W I T C H – H O U S E


There is a forgotten path in the middle of a ravine,
where the hills rise upward and the creek runs downward,
and a little house lies in between.
The roots from the trees grow down to the house,
the stones from the creek roll toward it,
and summoning them all ever forward it seems,
lives a witch, there, though most don’t know it.

If you should enter this house,
and you would want to,
just as the roots, and stones, and the one-eyed fox do,
just as the owl, and the serpent, and the wolf-spider try to,
you would find yourself standing in a poem.
See, the conjurer chants the words of an old rhyming spell,
words you won’t understand,
which is probably just as well,
for you would be ever-changed if you could decipher them.

Imagine it, then, this small house with many rooms,
filled with old sacred books,
powder jars and twiggy birch brooms.
Where spiraling hazel wands, and green herbal potions,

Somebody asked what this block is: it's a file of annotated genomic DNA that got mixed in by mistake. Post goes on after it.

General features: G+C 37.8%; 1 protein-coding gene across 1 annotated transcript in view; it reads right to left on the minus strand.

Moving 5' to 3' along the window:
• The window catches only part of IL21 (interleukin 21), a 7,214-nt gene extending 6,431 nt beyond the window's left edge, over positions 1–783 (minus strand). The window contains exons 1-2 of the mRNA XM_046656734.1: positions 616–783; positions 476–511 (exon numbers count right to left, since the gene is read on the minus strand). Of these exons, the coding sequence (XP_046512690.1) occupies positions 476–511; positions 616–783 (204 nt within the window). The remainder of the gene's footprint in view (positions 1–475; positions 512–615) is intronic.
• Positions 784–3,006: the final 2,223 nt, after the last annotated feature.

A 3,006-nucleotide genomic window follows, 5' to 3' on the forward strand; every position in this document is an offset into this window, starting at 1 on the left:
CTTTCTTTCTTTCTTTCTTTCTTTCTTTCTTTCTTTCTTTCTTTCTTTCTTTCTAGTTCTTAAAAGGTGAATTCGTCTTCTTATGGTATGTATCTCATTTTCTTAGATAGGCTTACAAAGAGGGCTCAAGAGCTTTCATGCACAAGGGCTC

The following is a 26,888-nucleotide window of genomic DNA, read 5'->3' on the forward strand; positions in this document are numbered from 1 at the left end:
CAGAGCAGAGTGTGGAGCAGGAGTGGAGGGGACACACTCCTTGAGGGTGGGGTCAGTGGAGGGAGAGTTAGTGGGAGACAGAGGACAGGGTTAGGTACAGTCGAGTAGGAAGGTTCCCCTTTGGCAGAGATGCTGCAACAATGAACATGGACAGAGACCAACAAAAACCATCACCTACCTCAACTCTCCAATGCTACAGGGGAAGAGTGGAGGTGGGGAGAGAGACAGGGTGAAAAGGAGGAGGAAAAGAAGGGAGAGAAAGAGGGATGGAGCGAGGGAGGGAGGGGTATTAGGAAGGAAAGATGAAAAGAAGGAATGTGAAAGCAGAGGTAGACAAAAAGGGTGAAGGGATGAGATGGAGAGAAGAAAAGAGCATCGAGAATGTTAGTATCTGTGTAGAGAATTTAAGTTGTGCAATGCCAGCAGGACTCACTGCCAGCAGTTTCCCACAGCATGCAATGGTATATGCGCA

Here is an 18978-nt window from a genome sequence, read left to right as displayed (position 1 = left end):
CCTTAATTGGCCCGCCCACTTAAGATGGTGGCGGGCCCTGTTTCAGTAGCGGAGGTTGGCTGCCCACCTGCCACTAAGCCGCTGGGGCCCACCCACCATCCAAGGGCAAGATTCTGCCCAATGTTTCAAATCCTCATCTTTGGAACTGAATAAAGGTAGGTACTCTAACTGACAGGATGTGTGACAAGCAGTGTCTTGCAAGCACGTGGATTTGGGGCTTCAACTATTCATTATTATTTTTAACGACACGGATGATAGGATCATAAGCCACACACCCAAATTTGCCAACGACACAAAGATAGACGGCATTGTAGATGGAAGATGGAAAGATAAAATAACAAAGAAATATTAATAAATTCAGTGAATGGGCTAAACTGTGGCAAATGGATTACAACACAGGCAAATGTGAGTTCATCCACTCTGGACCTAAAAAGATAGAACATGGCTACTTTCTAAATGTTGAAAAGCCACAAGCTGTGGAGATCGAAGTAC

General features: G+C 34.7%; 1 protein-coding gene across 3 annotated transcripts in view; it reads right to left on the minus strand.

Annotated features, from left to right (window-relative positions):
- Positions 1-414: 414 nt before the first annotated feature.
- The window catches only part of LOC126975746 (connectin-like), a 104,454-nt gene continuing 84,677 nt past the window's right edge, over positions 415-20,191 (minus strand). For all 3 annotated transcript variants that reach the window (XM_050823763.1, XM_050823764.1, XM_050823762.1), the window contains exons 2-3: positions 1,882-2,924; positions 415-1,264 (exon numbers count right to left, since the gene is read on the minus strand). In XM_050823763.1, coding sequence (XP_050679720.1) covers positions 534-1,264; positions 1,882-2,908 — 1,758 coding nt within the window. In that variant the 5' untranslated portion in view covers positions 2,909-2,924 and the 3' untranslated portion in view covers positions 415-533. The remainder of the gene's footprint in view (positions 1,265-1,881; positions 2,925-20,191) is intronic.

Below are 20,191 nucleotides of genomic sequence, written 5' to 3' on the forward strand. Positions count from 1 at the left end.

are just waiting for the cunning woman to put them into motion.

There’s an old phone on the wall that’s hooked up to nothing,
but the spirits call often, so it’s connected to something.
She doesn’t speak into it with a voice of her own,
but with the croak of a toad and a coyote jawbone.
There are masks on the wall, and an obsidian ball,
that she uses at night for scrying.
A mortar and pestle sit high on a shelf,
next to charms, bells, and herb bundles drying.

If a curse or hex are what you need, she will certainly know it.
If it is bone-knowing you desire, she will be able to throw it.
If foretelling the future is what you seek,
she has the cards and will read it.
If healing powers are what you need,
she will have just the right weed for it.
If it’s cord or knot-work that you require,
she is the one who can bind it.
For, if it is magic that you are looking for,
it is in this house you will find it.

So, should you find yourself at the nighttime crossroads,
somewhere just beyond the thick growing hedgerows,
in the place where path, hills and creek meet,
there will soon be a spae-wife for you to greet,
just past rabbit den and nest of grouse,
you will knock upon the door of the old Witch House.

~Erin Gergen Halls

This entry was posted in Erin Gergen Halls, poetry. Bookmark the permalink.

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